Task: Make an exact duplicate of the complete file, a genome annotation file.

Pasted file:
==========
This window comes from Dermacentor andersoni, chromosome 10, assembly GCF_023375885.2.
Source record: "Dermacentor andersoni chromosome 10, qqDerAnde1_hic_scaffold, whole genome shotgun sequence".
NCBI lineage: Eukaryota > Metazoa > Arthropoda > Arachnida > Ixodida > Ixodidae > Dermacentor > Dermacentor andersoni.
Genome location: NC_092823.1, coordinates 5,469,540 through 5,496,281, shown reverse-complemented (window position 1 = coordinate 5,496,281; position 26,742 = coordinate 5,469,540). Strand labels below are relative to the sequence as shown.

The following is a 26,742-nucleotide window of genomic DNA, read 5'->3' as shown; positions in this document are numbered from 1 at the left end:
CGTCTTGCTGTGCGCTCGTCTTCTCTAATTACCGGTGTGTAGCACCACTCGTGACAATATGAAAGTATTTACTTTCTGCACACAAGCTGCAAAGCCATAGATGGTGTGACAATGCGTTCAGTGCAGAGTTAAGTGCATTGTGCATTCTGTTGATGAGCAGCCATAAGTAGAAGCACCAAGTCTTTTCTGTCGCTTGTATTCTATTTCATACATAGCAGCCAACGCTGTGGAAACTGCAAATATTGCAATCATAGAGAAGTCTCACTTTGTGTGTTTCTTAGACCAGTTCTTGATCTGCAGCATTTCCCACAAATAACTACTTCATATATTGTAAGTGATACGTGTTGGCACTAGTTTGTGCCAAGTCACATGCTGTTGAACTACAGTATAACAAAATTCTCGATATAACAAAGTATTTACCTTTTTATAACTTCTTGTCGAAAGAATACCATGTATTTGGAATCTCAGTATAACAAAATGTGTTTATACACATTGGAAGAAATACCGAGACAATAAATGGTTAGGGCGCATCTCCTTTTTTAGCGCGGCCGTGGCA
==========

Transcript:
This window comes from Dermacentor andersoni, chromosome 10, assembly GCF_023375885.2.
Source record: "Dermacentor andersoni chromosome 10, qqDerAnde1_hic_scaffold, whole genome shotgun sequence".
NCBI lineage: Eukaryota > Metazoa > Arthropoda > Arachnida > Ixodida > Ixodidae > Dermacentor > Dermacentor andersoni.
Genome location: NC_092823.1, coordinates 5,469,540 through 5,496,281, shown reverse-complemented (window position 1 = coordinate 5,496,281; position 26,742 = coordinate 5,469,540). Strand labels below are relative to the sequence as shown.

The following is a 26,742-nucleotide window of genomic DNA, read 5'->3' as shown; positions in this document are numbered from 1 at the left end:
CGTCTTGCTGTGCGCTCGTCTTCTCTAATTACCGGTGTGTAGCACCACTCGTGACAATATGAAAGTATTTACTTTCTGCACACAAGCTGCAAAGCCATAGATGGTGTGACAATGCGTTCAGTGCAGAGTTAAGTGCATTGTGCATTCTGTTGATGAGCAGCCATAAGTAGAAGCACCAAGTCTTTTCTGTCGCTTGTATTCTATTTCATACATAGCAGCCAACGCTGTGGAAACTGCAAATATTGCAATCATAGAGAAGTCTCACTTTGTGTGTTTCTTAGACCAGTTCTTGATCTGCAGCATTTCCCACAAATAACTACTTCATATATTGTAAGTGATACGTGTTGGCACTAGTTTGTGCCAAGTCACATGCTGTTGAACTACAGTATAACAAAATTCTCGATATAACAAAGTATTTACCTTTTTATAACTTCTTGTCGAAAGAATACCATGTATTTGGAATCTCAGTATAACAAAATGTGTTTATACACATTGGAAGAAATACCGAGACAATAAATGGTTAGGGCGCATCTCCTTTTTTAGCGCGGCCGTGGCA